Anti-rape activism often focuses on concerns like how to raise awareness of sexual assault, how to ensure that reporting it is safe, how to press for better sentencing or a higher rate of accurate convictions or a broader cultural commitment to understanding sexual assault and taking it seriously. These are vital. But when the conviction comes, and sex offenders are released from prison, it raises a new set of issues.
Stories like the Philip Garrido case provoke legitimate anger: Why was he on parole in the first place? Why did no one see how dangerous he was? Why wasn't he being watched more closely? A recent piece in the New York Times, on California parole officers, offers something that looks like an answer. Put simply: There are too many parolees, and too few resources.
Darrell Littleton, who deals with sex offenders, has about 40 cases assigned to him -- although, he says, “20 is really the ideal caseload for my guys... With that kind of caseload, I could spend more time in the field.” He also, presumably, could pay closer attention. As it is, he and other parole officers can only check in, and bust them back to prison if they have violated parole or fallen into risky patterns. Legislation to reduce case loads and work for parole officers is underway, but, at least in California, programs that may actually help to prevent repeat offenses – like post-release, state-sponsored psychological counseling – are apparently out of reach.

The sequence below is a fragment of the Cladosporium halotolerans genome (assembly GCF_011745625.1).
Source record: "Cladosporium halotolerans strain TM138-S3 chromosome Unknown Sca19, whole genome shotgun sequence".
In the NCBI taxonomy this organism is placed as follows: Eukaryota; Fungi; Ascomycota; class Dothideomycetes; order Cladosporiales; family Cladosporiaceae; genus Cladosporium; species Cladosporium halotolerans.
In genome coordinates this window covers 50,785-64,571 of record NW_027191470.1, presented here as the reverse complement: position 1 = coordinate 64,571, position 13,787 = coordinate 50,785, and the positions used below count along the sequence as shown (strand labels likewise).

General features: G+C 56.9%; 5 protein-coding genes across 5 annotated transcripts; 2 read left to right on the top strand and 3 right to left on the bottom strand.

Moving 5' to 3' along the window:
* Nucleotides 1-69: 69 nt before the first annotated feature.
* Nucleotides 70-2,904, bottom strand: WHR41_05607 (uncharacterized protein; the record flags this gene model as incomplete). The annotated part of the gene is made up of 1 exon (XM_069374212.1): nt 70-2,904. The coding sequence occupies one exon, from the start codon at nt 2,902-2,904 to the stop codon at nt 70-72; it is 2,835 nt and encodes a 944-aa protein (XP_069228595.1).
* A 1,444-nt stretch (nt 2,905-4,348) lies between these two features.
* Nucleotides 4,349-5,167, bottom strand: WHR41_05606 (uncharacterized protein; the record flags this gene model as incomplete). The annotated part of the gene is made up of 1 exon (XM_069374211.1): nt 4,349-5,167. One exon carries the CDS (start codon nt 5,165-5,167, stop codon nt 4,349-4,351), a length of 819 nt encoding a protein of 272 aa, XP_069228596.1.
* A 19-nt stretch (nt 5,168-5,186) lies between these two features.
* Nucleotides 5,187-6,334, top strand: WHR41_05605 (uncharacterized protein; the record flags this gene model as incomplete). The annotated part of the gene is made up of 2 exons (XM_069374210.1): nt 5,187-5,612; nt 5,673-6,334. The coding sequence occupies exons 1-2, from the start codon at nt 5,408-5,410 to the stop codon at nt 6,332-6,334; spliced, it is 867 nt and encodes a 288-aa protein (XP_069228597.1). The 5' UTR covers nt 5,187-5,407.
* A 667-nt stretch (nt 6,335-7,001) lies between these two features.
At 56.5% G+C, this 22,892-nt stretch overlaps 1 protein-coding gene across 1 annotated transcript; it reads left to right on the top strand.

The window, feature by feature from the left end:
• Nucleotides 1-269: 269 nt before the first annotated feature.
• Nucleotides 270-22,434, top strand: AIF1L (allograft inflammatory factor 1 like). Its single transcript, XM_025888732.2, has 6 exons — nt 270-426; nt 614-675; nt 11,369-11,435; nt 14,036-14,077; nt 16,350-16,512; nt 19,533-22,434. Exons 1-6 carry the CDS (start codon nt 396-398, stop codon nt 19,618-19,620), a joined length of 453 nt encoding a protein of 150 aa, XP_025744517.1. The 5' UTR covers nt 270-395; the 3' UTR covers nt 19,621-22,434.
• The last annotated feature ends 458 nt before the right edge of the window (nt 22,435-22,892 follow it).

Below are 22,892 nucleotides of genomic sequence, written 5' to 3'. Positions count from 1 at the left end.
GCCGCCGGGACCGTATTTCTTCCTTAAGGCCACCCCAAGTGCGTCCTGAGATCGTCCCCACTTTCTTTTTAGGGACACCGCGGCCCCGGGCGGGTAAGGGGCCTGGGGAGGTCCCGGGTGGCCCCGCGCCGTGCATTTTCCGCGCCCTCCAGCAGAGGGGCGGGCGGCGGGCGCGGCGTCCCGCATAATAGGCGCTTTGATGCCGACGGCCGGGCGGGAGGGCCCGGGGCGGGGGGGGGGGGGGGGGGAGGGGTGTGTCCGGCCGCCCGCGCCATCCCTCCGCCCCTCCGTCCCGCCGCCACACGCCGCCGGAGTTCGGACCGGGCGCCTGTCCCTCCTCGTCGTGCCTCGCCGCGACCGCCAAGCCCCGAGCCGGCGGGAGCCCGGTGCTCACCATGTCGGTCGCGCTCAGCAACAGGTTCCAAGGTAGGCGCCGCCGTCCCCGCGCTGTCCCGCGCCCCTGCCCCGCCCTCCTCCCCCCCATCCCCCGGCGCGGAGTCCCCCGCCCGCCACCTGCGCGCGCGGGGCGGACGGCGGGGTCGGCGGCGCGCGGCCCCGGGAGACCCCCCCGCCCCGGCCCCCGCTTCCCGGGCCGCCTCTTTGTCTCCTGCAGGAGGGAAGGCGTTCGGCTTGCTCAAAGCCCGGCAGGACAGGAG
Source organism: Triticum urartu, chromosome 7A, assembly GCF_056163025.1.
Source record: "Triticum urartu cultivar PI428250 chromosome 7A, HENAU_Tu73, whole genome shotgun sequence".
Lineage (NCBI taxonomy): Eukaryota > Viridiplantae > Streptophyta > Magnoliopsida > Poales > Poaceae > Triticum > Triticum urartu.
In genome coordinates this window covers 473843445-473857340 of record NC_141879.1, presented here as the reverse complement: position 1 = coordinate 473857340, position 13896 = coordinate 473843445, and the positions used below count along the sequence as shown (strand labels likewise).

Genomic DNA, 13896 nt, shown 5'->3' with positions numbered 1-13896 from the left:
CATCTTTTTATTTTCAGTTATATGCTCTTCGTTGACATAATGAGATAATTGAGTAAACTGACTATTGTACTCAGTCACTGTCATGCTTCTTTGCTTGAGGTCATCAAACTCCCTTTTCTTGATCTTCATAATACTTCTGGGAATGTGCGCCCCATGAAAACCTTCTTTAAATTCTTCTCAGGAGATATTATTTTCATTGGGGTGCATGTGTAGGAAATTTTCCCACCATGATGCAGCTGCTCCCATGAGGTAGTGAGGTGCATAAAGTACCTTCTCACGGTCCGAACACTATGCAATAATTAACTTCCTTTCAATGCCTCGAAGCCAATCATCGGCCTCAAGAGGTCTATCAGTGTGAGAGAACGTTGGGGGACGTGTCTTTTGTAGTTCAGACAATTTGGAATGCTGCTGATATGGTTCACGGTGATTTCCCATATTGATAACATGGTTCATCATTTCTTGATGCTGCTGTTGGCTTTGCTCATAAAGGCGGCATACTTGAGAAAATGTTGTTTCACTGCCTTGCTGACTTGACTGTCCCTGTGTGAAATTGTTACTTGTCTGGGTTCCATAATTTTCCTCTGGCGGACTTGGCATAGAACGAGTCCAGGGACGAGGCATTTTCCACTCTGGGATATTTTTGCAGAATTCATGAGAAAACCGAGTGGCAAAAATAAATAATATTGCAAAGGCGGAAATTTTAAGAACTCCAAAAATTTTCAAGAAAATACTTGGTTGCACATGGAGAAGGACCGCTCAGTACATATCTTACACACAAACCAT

The actual rate of repeated sexual assaults by sex offenders is the subject of ongoing debate. Bureau of Justice statistics indicate that 5.3 percent of sex offenders are re-arrested for another sexual assault within three years of release; other studies place the rate of repeat offenses higher. The Center for Sex Offender Management says that it's difficult to even establish correct numbers, in part because sexual assault itself is underreported. But one thing experts stress is that sex offenders are not all alike -- some are more likely to commit repeat offenses than others, due to pathology or other factors. Which means that giving them all the same amount and type of attention -- not enough -- is unwise.
While Littleton was being interviewed, one of his parolees became a suspect in an assault on a nine-year-old girl, and, shortly afterward, a fugitive. “We’ll be focusing on him now,” Littleton's supervisor said. Great. And the rest?